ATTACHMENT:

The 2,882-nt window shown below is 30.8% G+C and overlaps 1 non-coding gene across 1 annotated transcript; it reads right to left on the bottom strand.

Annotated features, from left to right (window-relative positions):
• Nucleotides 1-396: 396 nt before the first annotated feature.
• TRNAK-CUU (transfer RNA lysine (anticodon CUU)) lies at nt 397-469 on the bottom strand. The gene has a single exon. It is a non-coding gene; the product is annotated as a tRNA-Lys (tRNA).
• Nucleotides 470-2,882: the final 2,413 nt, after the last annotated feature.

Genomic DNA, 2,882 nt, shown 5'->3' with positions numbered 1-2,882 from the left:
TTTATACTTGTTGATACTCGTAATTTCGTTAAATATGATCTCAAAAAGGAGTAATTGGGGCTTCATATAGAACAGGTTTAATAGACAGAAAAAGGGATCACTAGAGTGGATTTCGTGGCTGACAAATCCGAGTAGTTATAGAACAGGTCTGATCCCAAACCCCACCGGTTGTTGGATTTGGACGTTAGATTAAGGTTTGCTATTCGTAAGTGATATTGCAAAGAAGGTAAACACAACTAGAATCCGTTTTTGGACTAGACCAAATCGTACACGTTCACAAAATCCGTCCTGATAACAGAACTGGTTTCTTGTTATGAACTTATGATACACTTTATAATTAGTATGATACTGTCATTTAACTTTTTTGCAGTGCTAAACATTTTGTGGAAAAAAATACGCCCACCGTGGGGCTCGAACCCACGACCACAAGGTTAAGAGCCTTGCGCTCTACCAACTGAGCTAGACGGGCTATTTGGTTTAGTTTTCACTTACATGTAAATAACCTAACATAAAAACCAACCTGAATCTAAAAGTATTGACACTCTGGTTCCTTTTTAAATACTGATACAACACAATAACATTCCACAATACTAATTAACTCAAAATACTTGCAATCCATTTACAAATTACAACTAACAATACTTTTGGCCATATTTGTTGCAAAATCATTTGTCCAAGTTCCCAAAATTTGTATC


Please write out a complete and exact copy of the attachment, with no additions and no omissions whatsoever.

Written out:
The 2,882-nt window shown below is 30.8% G+C and overlaps 1 non-coding gene across 1 annotated transcript; it reads right to left on the bottom strand.

Annotated features, from left to right (window-relative positions):
• Nucleotides 1-396: 396 nt before the first annotated feature.
• TRNAK-CUU (transfer RNA lysine (anticodon CUU)) lies at nt 397-469 on the bottom strand. The gene has a single exon. It is a non-coding gene; the product is annotated as a tRNA-Lys (tRNA).
• Nucleotides 470-2,882: the final 2,413 nt, after the last annotated feature.

Genomic DNA, 2,882 nt, shown 5'->3' with positions numbered 1-2,882 from the left:
TTTATACTTGTTGATACTCGTAATTTCGTTAAATATGATCTCAAAAAGGAGTAATTGGGGCTTCATATAGAACAGGTTTAATAGACAGAAAAAGGGATCACTAGAGTGGATTTCGTGGCTGACAAATCCGAGTAGTTATAGAACAGGTCTGATCCCAAACCCCACCGGTTGTTGGATTTGGACGTTAGATTAAGGTTTGCTATTCGTAAGTGATATTGCAAAGAAGGTAAACACAACTAGAATCCGTTTTTGGACTAGACCAAATCGTACACGTTCACAAAATCCGTCCTGATAACAGAACTGGTTTCTTGTTATGAACTTATGATACACTTTATAATTAGTATGATACTGTCATTTAACTTTTTTGCAGTGCTAAACATTTTGTGGAAAAAAATACGCCCACCGTGGGGCTCGAACCCACGACCACAAGGTTAAGAGCCTTGCGCTCTACCAACTGAGCTAGACGGGCTATTTGGTTTAGTTTTCACTTACATGTAAATAACCTAACATAAAAACCAACCTGAATCTAAAAGTATTGACACTCTGGTTCCTTTTTAAATACTGATACAACACAATAACATTCCACAATACTAATTAACTCAAAATACTTGCAATCCATTTACAAATTACAACTAACAATACTTTTGGCCATATTTGTTGCAAAATCATTTGTCCAAGTTCCCAAAATTTGTATC